|Travelogue -- Dr Bob's US Northeast Motorcycle Ride|
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12 June 2015
Another of my rides has ended, my Northwest Territory Ride. I hate to see them come to an end, but I must say I am glad when they are finished. It is an intensive time, it takes a lot of energy, plus I can only tolerate so much of a good thing. I rode through all six of the Northwest Territory states, Illinois, Indiana, Ohio, Michigan, Wisconsin, and Minnesota. The red lines on the map below show where I went on this ride. My overnight stops are marked in blue. The big blue arrow shows the start and end points, North Palm Beach.
The map below shows where I have ridden my bikes.
This ride was beginning to feel difficult toward the end, though, too many things were zapping my energy -- the weather -- the bike issues. Let me address them separately.
There were three bike issues, none of them that bad or expensive, but a nuisance:
1. My fried fob (see 5/25). It was 100% my fault, I was stupid for not making sure the fob was securely attached to my belt rather than hanging down on the pipes. I sure am glad that I did not turn off the ignition, the problem might have been much worse. I forgot to mention that the battery went dead at the end, just when I tried to start the bike to ride away from Powder Keg HD, the battery did not have enough left to turn over the starter, Drew had to jump it for me, but then everything was OK.
2. The shifter shaft (see 6/2). As far as I know, this one was not my fault, the spline was worn causing the shifter to come apart. I have read that using too heavy a foot on shifting can cause this type of wear, so maybe I did it, maybe not. I think I will be gentle with the shifter in the future, just in case I did it.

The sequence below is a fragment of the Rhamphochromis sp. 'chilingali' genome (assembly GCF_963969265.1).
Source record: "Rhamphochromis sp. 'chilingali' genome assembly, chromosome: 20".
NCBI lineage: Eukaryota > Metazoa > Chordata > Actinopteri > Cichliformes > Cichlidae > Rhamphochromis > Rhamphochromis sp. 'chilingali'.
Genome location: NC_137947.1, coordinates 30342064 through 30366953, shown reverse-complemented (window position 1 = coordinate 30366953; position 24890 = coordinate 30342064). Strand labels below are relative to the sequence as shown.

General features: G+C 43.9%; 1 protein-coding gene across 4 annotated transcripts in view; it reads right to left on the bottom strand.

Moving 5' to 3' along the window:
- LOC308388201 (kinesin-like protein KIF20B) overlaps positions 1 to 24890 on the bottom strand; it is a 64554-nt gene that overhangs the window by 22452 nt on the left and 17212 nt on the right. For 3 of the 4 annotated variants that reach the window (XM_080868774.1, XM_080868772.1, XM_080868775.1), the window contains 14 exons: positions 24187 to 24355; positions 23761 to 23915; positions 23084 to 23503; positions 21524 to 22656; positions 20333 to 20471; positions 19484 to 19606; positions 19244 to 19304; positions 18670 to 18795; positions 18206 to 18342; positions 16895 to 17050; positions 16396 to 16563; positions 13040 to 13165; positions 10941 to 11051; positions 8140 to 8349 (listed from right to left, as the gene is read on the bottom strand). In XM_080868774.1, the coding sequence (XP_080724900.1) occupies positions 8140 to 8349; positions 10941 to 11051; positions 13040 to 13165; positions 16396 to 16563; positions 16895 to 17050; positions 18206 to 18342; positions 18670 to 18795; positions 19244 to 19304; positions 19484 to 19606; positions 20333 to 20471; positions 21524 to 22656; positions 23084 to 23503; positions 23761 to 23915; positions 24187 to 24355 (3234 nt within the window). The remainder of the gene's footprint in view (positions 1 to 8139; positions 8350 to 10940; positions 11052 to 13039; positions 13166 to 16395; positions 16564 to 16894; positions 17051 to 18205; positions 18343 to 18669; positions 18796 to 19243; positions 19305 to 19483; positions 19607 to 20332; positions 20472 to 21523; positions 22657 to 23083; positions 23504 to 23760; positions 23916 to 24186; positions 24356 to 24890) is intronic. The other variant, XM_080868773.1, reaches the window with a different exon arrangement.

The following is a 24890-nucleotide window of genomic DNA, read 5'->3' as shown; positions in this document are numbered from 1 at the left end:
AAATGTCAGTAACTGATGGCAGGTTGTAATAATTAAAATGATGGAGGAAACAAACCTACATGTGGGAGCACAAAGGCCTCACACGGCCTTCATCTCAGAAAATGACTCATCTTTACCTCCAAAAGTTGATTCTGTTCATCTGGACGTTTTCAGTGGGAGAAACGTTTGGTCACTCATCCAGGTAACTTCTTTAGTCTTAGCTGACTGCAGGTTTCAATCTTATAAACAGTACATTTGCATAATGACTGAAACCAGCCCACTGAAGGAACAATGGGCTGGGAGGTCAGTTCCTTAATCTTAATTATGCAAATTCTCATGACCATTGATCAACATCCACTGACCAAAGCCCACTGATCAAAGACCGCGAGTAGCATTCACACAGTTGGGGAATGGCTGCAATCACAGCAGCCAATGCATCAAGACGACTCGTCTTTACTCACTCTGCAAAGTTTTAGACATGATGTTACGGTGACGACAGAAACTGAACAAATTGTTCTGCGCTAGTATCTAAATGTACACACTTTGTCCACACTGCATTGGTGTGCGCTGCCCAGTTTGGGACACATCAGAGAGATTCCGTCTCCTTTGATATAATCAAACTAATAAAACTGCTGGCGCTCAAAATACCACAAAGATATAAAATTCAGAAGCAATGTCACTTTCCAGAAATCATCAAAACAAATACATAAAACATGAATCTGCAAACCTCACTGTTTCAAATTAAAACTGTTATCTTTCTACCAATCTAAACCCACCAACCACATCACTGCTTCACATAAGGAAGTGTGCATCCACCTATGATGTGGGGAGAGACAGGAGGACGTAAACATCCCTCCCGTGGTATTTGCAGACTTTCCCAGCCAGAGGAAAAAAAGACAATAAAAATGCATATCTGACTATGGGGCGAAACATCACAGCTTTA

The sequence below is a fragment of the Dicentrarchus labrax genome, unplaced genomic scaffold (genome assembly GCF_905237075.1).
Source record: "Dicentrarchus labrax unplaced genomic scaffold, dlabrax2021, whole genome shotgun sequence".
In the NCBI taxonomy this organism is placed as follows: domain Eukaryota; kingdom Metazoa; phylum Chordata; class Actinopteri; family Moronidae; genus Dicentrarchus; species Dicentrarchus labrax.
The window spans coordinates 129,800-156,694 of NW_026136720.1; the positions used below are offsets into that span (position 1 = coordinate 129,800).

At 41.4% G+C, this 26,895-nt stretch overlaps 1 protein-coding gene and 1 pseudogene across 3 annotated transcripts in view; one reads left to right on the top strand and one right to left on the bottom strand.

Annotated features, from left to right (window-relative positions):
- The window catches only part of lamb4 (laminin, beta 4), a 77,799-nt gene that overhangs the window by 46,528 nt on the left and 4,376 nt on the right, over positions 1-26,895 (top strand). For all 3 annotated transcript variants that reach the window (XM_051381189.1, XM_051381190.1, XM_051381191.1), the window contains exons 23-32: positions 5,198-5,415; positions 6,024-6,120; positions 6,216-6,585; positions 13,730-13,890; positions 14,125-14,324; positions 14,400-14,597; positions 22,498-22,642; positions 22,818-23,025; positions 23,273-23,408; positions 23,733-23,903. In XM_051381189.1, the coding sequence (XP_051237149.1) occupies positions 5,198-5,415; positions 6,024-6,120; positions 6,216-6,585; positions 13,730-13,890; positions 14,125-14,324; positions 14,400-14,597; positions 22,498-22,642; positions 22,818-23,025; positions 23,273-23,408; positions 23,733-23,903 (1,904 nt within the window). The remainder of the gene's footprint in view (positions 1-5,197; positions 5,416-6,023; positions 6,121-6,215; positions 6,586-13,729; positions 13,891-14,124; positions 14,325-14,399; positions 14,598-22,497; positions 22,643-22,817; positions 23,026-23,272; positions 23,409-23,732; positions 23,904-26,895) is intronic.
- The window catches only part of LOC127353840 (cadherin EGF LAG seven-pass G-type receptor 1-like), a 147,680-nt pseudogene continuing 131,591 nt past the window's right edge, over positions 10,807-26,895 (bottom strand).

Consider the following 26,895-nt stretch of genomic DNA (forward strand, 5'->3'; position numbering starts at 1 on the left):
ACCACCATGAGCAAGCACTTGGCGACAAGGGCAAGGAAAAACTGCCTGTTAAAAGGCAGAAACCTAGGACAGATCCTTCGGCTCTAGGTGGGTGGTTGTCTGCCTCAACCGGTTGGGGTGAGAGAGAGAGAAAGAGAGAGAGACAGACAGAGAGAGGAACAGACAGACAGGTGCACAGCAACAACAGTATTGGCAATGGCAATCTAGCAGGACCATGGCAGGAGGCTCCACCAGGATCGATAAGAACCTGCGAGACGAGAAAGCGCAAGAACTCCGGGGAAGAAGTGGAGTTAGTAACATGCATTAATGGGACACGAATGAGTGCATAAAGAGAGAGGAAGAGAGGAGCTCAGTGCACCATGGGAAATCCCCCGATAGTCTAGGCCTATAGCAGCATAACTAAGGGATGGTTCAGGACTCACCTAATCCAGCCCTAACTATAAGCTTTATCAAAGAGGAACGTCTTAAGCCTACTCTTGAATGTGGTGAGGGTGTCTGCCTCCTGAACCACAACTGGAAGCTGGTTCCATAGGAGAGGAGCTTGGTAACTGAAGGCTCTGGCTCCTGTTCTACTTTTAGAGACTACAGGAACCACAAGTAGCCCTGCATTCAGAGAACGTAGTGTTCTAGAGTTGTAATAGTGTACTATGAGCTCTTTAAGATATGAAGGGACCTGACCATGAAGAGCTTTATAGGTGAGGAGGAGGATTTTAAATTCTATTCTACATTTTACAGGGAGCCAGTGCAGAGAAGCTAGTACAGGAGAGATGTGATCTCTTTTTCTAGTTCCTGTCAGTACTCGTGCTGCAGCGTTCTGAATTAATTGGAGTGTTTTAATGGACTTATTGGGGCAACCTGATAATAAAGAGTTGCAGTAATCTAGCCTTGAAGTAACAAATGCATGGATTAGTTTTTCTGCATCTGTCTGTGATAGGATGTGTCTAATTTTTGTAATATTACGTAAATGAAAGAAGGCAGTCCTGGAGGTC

3. The broken wire (see 6/8). This has to be a fault in the manufacture of the bike, a wire in the middle of a harness that is not under stress. This problem worries me the most, because of harness problems I had on my Route 66 Ride. Wires kept breaking in the harness that goes around the neck. Is this bike going to have future broken wire problems? I sure hope not. (For the Route 66 wiring problems, see 8 May at Route 66 Ride)
The weather problems were greater in number:
1. The first problem was caused by a bad 18-wheeler accident on I-10 in FLorida (see 5/20). I had a 4-hour wait on the highway, and the wait included a severe thunderstorm that passed right overhead.
2. I rode in rain between Louisville and Cincinnati (see 5/25), and this may have contributed to my fried fob problem. (But it was still my fault. With the extra layer of the rain jacket, the fob is not visible but hidden under the jacket, I would be less likely to notice that it was not on my belt.)
3. I lost a day in Sault Ste Marie (see 5/29) because of a cold front that came through, blocking me from going west. The radar images showed very heavy rain, and I don't want to ride in that stuff.
4. Tornado Alley severe weather (see 6/2, 6/3, 6/4). Seems that I was having to ride around storms a lot. There were tornado warnings every night very close to me. There were flood warnings where I was. These things did not cause a lot of delay, or cause me to get wet, they just played with my mind.